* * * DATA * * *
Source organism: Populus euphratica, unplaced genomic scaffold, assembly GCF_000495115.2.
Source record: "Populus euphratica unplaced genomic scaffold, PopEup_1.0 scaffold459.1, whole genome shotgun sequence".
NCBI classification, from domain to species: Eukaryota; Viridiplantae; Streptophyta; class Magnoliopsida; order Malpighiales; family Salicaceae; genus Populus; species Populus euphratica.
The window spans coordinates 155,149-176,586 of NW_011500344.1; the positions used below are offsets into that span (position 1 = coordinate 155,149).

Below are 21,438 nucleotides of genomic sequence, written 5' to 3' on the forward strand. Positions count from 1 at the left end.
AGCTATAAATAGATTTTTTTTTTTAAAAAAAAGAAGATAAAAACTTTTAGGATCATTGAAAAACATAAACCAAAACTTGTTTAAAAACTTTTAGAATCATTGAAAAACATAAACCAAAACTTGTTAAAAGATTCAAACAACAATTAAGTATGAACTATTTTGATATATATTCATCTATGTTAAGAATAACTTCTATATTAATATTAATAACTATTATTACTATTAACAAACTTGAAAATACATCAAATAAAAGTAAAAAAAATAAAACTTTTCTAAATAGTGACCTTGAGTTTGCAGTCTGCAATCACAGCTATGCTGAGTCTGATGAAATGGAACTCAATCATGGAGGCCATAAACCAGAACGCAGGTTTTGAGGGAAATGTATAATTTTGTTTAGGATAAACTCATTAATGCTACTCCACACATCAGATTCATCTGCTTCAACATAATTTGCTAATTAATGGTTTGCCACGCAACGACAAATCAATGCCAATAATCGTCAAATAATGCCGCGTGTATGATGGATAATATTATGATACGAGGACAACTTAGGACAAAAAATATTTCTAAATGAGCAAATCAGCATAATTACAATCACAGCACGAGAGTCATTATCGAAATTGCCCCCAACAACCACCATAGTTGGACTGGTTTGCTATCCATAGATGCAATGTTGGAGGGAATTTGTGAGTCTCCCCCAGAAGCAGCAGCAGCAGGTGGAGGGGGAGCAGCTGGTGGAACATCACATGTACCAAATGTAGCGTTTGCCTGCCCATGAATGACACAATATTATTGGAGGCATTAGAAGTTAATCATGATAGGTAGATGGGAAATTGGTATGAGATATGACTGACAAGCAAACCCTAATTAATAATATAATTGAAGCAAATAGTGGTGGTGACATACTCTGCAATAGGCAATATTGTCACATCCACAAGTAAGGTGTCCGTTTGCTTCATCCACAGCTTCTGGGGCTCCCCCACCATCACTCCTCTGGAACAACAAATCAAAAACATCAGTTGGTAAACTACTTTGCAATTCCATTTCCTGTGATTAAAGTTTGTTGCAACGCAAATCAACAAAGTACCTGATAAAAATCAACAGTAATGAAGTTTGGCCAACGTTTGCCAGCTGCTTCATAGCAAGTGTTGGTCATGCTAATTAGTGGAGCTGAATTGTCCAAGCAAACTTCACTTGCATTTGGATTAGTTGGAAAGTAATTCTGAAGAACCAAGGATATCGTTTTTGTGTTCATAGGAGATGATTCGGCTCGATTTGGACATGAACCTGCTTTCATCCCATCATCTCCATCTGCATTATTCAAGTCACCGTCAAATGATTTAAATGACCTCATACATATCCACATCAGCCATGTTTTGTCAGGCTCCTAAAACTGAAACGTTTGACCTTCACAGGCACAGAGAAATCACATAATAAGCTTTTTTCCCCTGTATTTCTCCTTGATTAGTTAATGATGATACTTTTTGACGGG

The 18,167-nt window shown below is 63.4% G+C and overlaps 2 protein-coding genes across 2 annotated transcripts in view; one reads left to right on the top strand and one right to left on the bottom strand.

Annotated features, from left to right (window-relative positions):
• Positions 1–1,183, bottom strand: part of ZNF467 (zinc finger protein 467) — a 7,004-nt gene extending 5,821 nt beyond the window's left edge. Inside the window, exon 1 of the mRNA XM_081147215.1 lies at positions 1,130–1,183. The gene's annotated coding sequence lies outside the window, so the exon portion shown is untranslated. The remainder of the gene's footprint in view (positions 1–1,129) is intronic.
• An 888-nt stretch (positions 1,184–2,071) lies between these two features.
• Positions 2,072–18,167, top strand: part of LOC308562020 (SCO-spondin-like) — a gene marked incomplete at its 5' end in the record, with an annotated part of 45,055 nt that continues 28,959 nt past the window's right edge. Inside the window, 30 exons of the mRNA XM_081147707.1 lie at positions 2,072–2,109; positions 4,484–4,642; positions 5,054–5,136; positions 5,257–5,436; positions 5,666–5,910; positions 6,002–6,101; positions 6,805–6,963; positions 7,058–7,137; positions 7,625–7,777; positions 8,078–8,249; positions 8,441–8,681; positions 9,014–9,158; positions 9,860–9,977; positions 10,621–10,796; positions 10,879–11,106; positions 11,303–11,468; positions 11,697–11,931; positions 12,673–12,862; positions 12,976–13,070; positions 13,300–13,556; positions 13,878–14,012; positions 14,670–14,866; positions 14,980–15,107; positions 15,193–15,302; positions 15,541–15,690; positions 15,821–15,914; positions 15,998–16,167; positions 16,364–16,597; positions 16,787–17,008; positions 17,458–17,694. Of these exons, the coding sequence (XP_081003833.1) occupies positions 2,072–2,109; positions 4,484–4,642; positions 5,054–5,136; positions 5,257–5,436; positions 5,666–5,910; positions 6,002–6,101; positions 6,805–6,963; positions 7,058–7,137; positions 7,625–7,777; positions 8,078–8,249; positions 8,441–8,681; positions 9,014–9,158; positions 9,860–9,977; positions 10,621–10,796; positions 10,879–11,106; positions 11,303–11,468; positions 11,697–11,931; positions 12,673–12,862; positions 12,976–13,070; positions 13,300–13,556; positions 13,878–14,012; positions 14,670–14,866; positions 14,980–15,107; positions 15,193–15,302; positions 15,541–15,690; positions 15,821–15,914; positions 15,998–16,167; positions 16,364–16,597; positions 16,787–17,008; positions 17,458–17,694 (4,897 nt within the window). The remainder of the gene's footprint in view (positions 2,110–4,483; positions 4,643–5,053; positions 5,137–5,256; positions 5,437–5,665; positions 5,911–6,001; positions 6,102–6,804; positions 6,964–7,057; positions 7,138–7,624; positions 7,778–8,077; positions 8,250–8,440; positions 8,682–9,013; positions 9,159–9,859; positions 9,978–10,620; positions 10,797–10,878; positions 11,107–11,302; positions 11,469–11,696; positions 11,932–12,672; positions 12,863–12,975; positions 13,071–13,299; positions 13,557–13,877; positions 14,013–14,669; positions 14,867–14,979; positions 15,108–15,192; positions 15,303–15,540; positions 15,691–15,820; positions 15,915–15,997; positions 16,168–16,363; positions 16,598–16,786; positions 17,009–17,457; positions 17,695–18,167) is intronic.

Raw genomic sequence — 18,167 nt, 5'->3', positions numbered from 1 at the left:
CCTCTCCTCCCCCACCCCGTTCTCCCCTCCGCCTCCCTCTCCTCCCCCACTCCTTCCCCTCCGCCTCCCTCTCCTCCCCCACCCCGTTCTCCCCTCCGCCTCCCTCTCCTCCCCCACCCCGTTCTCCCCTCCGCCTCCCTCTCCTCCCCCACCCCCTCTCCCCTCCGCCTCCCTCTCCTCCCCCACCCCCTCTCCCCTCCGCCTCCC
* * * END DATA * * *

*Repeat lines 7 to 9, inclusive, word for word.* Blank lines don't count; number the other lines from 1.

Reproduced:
The 18,167-nt window shown below is 63.4% G+C and overlaps 2 protein-coding genes across 2 annotated transcripts in view; one reads left to right on the top strand and one right to left on the bottom strand.

Annotated features, from left to right (window-relative positions):
• Positions 1–1,183, bottom strand: part of ZNF467 (zinc finger protein 467) — a 7,004-nt gene extending 5,821 nt beyond the window's left edge. Inside the window, exon 1 of the mRNA XM_081147215.1 lies at positions 1,130–1,183. The gene's annotated coding sequence lies outside the window, so the exon portion shown is untranslated. The remainder of the gene's footprint in view (positions 1–1,129) is intronic.